There are a lot of the other platforms which help advertisers manage their Facebook campaigns but this technology which was developed in-house by their own engineers has the ability to give its users insights to improve campaigns that they might otherwise have found very hard to obtain. It enables advertisers to pinpoint what makes their creative work great or not great.

The key here is audience segmentation, audience targeting and really creating ads that resonate with that audience. The power of being able to access a service like Facebook directly is that you have hundreds of millions of people who will tell you exactly who they are and what they like.

Whether Facebook will open its doors further to allow more third parties to have access to their API has yet to be seen. Considering how valuable the social graphs are that it possesses it us unlikely we will see a third-party eco-system that exists around say, Twitter.

However, the willingness of Facebook to allow companies to have direct access to its ad-servers may be indicative of an increasing self-awareness of the limits of its own capability that comes with maturity borne of experience.

Starting Out With Facebook Targeted Advertising

I recently ran my first Facebook advertising campaign in order to promote an engineering degree course here at NUI Galway. Although it may have been run too late to change most students’ minds about what course they wanted to do, I thought it might be interesting to share some insights into the Facebook advertising process, and to give an idea of the power of the targeted advertising system they provide.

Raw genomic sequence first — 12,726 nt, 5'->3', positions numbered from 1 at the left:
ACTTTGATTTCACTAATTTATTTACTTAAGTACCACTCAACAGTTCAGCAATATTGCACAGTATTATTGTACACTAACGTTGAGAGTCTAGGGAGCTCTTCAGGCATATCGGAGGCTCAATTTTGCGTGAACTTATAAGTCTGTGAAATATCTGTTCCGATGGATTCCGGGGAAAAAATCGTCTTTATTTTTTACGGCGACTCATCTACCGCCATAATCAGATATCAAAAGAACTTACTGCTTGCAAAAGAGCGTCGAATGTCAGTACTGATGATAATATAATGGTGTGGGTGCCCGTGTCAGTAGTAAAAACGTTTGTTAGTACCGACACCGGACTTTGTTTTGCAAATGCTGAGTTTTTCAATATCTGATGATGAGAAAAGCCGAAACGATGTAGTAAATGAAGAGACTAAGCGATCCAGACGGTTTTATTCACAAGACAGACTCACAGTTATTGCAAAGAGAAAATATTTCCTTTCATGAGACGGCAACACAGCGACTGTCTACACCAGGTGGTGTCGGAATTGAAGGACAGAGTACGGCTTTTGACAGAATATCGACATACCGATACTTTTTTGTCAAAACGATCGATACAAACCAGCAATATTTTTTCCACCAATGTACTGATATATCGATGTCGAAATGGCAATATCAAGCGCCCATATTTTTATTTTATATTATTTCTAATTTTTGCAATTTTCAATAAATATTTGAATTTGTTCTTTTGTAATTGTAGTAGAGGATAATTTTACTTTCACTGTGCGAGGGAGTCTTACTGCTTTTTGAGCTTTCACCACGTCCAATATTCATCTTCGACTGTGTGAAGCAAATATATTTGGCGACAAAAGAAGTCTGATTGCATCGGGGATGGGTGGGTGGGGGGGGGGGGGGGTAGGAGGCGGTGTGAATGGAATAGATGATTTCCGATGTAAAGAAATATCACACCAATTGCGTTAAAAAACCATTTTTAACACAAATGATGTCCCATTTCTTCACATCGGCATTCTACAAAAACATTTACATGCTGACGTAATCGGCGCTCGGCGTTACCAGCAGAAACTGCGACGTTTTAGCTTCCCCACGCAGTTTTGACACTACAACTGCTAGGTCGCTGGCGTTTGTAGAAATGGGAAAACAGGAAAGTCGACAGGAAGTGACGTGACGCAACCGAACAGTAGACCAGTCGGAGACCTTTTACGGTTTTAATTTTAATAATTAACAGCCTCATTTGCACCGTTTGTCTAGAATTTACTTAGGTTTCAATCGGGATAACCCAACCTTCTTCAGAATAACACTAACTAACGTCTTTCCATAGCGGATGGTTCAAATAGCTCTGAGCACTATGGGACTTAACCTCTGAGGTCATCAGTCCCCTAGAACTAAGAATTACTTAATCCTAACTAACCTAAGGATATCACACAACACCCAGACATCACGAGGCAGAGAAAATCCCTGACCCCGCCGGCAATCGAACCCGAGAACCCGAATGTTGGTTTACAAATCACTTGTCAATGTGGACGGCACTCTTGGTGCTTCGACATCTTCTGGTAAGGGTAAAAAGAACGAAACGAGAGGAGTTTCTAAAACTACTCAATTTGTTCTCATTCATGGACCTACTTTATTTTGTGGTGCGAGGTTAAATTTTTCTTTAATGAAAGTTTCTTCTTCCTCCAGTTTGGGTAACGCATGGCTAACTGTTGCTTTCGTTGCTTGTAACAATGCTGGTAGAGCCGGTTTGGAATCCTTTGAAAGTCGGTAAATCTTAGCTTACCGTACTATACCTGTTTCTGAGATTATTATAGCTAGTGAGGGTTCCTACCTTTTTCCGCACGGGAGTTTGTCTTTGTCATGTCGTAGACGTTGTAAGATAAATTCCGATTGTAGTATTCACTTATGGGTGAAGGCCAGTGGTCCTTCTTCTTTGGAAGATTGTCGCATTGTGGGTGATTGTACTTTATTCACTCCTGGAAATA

When you click on the “Create an Ad” button on Facebook, you are presented with some ad design options – namely, the URL where you want people to click through to, the title (limited to 25 characters, which requires some imaginative juggling of words and txtspk), an image, and a description for the ad (135 characters). This is standard stuff, but where it gets really interesting is when you start playing with the targeting options.

By default, you normally need to choose a target country. Choosing Ireland will inform you there is an estimated reach of 1.5 million people who are 18 or over on Facebook. Choosing the USA changes that figure to 120 million. Considering the population estimates for Ireland and the USA are around 4.5 million and 300 million respectively, that’s at least a third of each country who use the site. You can choose countrywide or city-specific targeting.

You can then fine tune in terms of demographics: age and sex. But clicking on the less obvious “Advanced Targeting Options” link shows some fascinating options: target people on their birthdays; target people interested in men or women; target people in a particular type of relationship (single, engaged, married, other); and languages. You can also target people at different education levels and in specified workplaces.